Paulo Martins Chan, the director of the Gaming Inspection and Coordination Bureau (DICJ), Macau’s gambling industry watchdog, has confirmed that there are casinos in the Chinese territory that are testing facial recognition systems.
“Currently, two or three casinos are testing. During their operations, they have to obey the personal data protection law strictly,” said Chan.
He also told the press that any such system before being installed should be approved by the DICJ.
Talking about privacy issues and the purpose of the facial recognition systems, Chan said that he thinks “ it will take time for the parties involved to comprehend the personal data protection law. If possible, at the preliminary stage, [the system] will be used on a small scale in a few places. Then we will be able to see how the laws can oversee the use of the equipment.”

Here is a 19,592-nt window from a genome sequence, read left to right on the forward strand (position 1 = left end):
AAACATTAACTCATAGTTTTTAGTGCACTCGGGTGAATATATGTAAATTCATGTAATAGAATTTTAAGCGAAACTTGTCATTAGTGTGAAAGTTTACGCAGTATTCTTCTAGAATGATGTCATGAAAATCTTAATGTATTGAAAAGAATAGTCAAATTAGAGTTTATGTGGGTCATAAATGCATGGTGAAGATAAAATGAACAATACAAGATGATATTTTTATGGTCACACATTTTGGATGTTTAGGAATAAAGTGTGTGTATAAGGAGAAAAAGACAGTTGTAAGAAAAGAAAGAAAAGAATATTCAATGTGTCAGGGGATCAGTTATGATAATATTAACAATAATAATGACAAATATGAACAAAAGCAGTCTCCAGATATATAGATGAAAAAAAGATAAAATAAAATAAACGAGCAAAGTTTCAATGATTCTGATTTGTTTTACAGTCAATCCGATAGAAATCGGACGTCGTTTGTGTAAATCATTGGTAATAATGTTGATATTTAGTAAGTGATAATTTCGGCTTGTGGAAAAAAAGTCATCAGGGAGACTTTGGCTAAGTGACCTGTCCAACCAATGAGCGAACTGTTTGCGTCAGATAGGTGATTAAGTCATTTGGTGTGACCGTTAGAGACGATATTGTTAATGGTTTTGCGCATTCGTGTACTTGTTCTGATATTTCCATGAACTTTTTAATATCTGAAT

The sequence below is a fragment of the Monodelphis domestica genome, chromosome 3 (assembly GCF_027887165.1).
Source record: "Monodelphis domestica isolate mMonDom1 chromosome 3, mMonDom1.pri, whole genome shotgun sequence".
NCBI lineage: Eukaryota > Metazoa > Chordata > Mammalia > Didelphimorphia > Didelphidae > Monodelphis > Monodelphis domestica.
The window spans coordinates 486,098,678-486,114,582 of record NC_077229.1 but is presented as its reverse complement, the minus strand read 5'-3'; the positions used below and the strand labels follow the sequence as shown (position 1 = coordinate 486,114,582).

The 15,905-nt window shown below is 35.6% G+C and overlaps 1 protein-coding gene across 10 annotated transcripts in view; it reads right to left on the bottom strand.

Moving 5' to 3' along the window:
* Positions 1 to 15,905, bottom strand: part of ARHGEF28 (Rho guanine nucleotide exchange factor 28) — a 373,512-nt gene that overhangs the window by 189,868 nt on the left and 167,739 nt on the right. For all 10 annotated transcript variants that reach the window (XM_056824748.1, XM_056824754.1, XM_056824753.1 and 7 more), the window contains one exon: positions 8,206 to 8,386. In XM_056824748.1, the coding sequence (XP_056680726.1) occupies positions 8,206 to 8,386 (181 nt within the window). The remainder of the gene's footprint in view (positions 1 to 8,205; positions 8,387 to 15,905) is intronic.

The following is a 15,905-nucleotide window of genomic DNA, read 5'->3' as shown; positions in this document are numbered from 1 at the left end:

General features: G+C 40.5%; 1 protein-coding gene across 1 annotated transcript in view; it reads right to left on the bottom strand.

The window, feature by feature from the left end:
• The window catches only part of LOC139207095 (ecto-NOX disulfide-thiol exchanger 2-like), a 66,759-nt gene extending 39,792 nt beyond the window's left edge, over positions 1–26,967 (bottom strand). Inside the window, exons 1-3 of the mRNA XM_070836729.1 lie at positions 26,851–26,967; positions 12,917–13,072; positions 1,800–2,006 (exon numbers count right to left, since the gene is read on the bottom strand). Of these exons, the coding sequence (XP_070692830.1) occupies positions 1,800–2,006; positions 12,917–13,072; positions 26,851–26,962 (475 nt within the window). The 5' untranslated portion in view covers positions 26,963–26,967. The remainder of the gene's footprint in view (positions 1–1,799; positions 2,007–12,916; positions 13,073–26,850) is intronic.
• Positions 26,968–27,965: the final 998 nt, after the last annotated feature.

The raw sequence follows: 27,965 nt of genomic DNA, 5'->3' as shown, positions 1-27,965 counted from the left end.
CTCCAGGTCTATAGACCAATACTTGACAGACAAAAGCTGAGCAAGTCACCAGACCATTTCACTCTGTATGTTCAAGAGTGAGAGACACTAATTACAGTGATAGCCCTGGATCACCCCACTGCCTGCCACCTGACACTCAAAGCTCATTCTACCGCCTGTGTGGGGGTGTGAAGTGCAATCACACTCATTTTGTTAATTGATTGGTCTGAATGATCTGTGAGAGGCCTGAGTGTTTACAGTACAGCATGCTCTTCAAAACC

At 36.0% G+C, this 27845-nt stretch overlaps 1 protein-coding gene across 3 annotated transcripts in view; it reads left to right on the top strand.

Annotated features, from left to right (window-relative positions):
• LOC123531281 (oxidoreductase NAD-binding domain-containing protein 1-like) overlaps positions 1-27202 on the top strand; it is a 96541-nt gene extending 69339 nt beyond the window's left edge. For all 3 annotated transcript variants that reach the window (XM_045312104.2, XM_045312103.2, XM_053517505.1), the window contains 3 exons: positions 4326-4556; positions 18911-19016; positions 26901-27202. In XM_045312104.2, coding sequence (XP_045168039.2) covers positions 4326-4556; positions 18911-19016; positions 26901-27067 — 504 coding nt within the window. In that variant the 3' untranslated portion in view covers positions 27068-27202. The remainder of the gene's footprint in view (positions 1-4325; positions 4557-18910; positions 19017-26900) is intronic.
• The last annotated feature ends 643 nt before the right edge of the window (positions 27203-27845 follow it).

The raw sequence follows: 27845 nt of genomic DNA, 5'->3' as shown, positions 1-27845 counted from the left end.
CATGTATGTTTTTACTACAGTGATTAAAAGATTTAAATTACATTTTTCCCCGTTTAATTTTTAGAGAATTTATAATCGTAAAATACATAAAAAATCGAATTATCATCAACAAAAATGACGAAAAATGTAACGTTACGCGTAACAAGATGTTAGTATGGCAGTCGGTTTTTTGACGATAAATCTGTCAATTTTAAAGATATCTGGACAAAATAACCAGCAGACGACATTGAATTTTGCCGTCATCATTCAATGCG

Earlier in June, a Bloomberg report claimed that Chinese casinos are using facial recognition systems and AI to predict losing customers.
The report claimed that casino operators in Macau “are starting to deploy hidden cameras, facial recognition technology, digitally-enabled poker chips and baccarat tables to track which of their millions of customers are likely to lose the most money.”
It said that with the use of Artificial Intelligence and advanced algorithms, the casino operators study the ‘appetite for risk’ of each customer. As such, this helps the casinos generate more revenue as when more is wagered, the house wins more.
However, the DICJ was quick to issue a clarification and said that the use of facial recognition technology at Macau casinos was limited to security purposes only.